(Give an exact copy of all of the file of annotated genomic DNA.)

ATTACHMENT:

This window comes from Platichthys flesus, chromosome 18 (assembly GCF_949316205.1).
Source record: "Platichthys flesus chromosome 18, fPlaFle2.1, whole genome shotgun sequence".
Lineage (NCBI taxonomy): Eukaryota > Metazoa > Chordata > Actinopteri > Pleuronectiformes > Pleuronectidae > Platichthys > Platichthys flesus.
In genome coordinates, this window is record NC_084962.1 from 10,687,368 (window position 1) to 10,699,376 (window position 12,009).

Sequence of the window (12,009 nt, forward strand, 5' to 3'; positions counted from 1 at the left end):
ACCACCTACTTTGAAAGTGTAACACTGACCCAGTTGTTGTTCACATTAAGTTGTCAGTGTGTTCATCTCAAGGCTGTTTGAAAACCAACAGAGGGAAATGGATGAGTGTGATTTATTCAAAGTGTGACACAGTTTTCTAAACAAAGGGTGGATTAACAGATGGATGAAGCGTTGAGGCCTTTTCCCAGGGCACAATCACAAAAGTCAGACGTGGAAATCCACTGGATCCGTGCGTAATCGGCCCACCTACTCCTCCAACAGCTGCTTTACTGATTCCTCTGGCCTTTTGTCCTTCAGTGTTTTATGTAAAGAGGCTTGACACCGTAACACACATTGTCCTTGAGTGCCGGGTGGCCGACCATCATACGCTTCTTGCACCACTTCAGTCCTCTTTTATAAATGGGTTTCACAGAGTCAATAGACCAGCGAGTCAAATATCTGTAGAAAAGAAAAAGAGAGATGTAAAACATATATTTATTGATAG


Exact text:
This window comes from Platichthys flesus, chromosome 18 (assembly GCF_949316205.1).
Source record: "Platichthys flesus chromosome 18, fPlaFle2.1, whole genome shotgun sequence".
Lineage (NCBI taxonomy): Eukaryota > Metazoa > Chordata > Actinopteri > Pleuronectiformes > Pleuronectidae > Platichthys > Platichthys flesus.
In genome coordinates, this window is record NC_084962.1 from 10,687,368 (window position 1) to 10,699,376 (window position 12,009).

Sequence of the window (12,009 nt, forward strand, 5' to 3'; positions counted from 1 at the left end):
ACCACCTACTTTGAAAGTGTAACACTGACCCAGTTGTTGTTCACATTAAGTTGTCAGTGTGTTCATCTCAAGGCTGTTTGAAAACCAACAGAGGGAAATGGATGAGTGTGATTTATTCAAAGTGTGACACAGTTTTCTAAACAAAGGGTGGATTAACAGATGGATGAAGCGTTGAGGCCTTTTCCCAGGGCACAATCACAAAAGTCAGACGTGGAAATCCACTGGATCCGTGCGTAATCGGCCCACCTACTCCTCCAACAGCTGCTTTACTGATTCCTCTGGCCTTTTGTCCTTCAGTGTTTTATGTAAAGAGGCTTGACACCGTAACACACATTGTCCTTGAGTGCCGGGTGGCCGACCATCATACGCTTCTTGCACCACTTCAGTCCTCTTTTATAAATGGGTTTCACAGAGTCAATAGACCAGCGAGTCAAATATCTGTAGAAAAGAAAAAGAGAGATGTAAAACATATATTTATTGATAG